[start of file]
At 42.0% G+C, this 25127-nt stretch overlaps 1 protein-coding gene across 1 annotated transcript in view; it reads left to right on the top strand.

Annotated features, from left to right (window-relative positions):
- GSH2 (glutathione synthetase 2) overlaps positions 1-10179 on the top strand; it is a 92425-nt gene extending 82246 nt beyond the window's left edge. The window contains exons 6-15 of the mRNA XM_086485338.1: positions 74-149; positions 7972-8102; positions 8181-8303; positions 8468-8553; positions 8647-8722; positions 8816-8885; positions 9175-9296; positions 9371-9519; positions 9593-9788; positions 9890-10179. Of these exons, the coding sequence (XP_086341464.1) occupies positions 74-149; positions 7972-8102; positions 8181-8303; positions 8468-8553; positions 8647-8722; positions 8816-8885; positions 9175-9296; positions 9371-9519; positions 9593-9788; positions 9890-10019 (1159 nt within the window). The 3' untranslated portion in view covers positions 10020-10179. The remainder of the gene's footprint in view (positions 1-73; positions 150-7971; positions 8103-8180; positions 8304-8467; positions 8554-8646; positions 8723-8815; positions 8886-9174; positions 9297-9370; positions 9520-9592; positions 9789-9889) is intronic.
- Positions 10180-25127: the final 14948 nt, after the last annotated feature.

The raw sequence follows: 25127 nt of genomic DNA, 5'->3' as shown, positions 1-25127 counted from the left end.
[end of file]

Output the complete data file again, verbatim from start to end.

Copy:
At 42.0% G+C, this 25127-nt stretch overlaps 1 protein-coding gene across 1 annotated transcript in view; it reads left to right on the top strand.

Annotated features, from left to right (window-relative positions):
- GSH2 (glutathione synthetase 2) overlaps positions 1-10179 on the top strand; it is a 92425-nt gene extending 82246 nt beyond the window's left edge. The window contains exons 6-15 of the mRNA XM_086485338.1: positions 74-149; positions 7972-8102; positions 8181-8303; positions 8468-8553; positions 8647-8722; positions 8816-8885; positions 9175-9296; positions 9371-9519; positions 9593-9788; positions 9890-10179. Of these exons, the coding sequence (XP_086341464.1) occupies positions 74-149; positions 7972-8102; positions 8181-8303; positions 8468-8553; positions 8647-8722; positions 8816-8885; positions 9175-9296; positions 9371-9519; positions 9593-9788; positions 9890-10019 (1159 nt within the window). The 3' untranslated portion in view covers positions 10020-10179. The remainder of the gene's footprint in view (positions 1-73; positions 150-7971; positions 8103-8180; positions 8304-8467; positions 8554-8646; positions 8723-8815; positions 8886-9174; positions 9297-9370; positions 9520-9592; positions 9789-9889) is intronic.
- Positions 10180-25127: the final 14948 nt, after the last annotated feature.

The raw sequence follows: 25127 nt of genomic DNA, 5'->3' as shown, positions 1-25127 counted from the left end.